A good year for women on film, as exemplified in new releases The Eyes of My Mother, Miss Sloane, and more
Matthew Lickona 5 p.m., Dec. 9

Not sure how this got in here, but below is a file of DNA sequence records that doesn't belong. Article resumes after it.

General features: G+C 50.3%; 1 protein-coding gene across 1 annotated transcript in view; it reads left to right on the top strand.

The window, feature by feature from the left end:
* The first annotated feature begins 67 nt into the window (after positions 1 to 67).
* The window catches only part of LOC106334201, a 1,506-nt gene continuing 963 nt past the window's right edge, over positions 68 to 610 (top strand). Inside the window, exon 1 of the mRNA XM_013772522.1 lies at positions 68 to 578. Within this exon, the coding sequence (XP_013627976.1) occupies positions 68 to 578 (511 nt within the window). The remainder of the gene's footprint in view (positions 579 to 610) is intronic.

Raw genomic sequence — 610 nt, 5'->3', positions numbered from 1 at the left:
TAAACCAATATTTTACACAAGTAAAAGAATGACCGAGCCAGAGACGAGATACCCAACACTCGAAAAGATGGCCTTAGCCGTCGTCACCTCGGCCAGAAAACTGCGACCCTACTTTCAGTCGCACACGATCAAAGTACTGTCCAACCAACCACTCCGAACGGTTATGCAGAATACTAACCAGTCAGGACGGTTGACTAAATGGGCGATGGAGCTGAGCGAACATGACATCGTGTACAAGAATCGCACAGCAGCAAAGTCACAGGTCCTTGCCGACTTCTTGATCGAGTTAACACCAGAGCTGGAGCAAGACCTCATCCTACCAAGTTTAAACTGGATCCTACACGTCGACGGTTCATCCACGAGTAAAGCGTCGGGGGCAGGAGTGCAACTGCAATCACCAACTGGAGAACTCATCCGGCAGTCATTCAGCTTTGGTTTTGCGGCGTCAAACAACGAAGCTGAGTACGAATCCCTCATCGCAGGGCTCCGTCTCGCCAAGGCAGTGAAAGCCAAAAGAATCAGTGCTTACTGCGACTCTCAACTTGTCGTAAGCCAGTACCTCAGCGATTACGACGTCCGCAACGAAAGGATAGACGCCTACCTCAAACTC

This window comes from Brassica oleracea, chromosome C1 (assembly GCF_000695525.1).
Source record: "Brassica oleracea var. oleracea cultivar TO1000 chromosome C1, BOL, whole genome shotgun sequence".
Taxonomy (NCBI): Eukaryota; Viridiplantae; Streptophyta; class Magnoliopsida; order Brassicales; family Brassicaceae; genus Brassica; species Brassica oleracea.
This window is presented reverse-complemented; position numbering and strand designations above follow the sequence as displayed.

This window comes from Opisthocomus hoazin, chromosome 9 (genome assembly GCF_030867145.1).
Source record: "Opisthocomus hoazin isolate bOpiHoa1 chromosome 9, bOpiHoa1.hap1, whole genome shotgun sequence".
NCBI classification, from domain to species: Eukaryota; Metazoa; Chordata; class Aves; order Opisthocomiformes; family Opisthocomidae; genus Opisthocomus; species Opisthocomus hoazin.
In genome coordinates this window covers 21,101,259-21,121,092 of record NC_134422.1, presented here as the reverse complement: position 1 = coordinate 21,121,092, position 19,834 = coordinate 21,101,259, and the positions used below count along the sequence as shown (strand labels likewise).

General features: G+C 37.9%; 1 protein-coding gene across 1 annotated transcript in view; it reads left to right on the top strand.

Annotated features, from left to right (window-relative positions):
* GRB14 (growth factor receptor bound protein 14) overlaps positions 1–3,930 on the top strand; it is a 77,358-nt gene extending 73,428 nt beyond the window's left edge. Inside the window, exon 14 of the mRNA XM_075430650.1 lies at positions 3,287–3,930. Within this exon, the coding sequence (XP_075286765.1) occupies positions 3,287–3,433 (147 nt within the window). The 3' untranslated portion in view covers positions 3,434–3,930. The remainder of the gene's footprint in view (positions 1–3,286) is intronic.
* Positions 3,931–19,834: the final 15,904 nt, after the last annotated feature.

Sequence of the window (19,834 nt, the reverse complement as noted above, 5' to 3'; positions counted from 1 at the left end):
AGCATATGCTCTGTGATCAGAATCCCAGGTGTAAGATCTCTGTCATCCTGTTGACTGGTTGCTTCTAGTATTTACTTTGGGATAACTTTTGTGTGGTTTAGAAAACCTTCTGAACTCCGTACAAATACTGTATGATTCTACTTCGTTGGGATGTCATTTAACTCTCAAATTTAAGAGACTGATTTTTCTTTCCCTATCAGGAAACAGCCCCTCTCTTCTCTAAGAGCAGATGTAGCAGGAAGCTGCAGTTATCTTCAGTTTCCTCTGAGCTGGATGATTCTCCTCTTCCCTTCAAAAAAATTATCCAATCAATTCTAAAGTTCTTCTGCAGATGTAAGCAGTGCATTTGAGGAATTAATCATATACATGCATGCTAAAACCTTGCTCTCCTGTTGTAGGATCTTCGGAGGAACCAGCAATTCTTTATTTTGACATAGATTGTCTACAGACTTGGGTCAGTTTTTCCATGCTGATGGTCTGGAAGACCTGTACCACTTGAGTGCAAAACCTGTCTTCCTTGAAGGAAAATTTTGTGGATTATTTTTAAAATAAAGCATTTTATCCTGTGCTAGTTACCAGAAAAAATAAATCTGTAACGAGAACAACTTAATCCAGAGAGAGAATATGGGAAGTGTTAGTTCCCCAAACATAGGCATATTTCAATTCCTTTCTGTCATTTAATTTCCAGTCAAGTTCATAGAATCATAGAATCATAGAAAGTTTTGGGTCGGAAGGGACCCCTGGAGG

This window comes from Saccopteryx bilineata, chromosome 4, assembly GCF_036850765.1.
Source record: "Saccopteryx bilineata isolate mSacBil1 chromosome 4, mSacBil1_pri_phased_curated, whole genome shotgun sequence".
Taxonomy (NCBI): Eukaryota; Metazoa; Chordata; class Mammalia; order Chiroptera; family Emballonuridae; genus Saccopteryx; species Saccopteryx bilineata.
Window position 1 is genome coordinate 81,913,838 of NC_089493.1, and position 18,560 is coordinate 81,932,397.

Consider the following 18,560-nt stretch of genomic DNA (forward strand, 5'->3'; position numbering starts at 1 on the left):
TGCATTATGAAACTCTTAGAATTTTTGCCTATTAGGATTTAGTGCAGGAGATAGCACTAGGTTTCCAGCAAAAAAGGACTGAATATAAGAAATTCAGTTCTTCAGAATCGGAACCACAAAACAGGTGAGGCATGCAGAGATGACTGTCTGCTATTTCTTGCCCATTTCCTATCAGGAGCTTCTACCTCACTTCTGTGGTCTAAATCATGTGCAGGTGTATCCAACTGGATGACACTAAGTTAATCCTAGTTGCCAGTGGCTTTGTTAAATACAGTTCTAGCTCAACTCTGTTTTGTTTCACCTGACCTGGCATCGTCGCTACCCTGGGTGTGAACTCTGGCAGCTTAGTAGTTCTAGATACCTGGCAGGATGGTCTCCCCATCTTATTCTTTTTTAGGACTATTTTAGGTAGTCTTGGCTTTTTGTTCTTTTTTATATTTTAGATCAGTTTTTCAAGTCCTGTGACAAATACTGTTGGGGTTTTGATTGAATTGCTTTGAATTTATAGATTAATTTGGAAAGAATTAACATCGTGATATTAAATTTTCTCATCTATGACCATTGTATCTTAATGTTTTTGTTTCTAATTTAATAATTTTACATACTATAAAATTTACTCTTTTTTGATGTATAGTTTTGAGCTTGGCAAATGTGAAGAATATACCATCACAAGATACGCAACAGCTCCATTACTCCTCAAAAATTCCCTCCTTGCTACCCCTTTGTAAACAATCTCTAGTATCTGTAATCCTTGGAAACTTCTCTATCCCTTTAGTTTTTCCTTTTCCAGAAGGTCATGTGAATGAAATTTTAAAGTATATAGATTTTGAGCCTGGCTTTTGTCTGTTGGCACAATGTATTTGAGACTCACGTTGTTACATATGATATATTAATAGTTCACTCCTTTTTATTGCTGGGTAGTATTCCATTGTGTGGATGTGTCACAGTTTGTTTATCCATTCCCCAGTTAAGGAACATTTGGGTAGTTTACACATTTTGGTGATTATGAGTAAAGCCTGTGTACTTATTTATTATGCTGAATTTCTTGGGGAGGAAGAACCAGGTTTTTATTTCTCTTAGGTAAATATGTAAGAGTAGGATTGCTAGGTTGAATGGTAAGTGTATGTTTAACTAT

Jerzy Kosinski's adaptation of his own novel about a retarded gardener named Chance, whose only acquaintance with the world beyond his garden has been through his constant exposure to TV, and who is suddenly turned out into that world when his benevolent employer passes on. There would seem to be infinite ways to go with this premise, and the picaresque way, for instance, would bunch several of those ways into one package. But Kosinski's way is a narrowly focussed political parable about the overnight success of this Tube Boob among the bigwigs of Capitol Hill, and this way has much less bearing on him and the TV mentality than on them and politics. How Chance attains his success could have been much more ingeniously contrived, but Kosinski elects to grease the wheels with fortuitous happenings, evasive dialogue, and a confident outpouring of anti-government cynicism. Peter Sellers, with a Langdon look and a Laurel voice, does a virtuoso solo as the Wild Child from the Television Wasteland, but he doesn't mesh so well with the rest of the cast. Of those who mesh, Shirley MacLaine is the standout as a sexually repressed socialite. Handsomely photographed by Caleb Deschanel in variously aged colors -- faded, yellowed, rusted. With Melvyn Douglas, Jack Warden, and Richard Dysart; directed by Hal Ashby. 1979.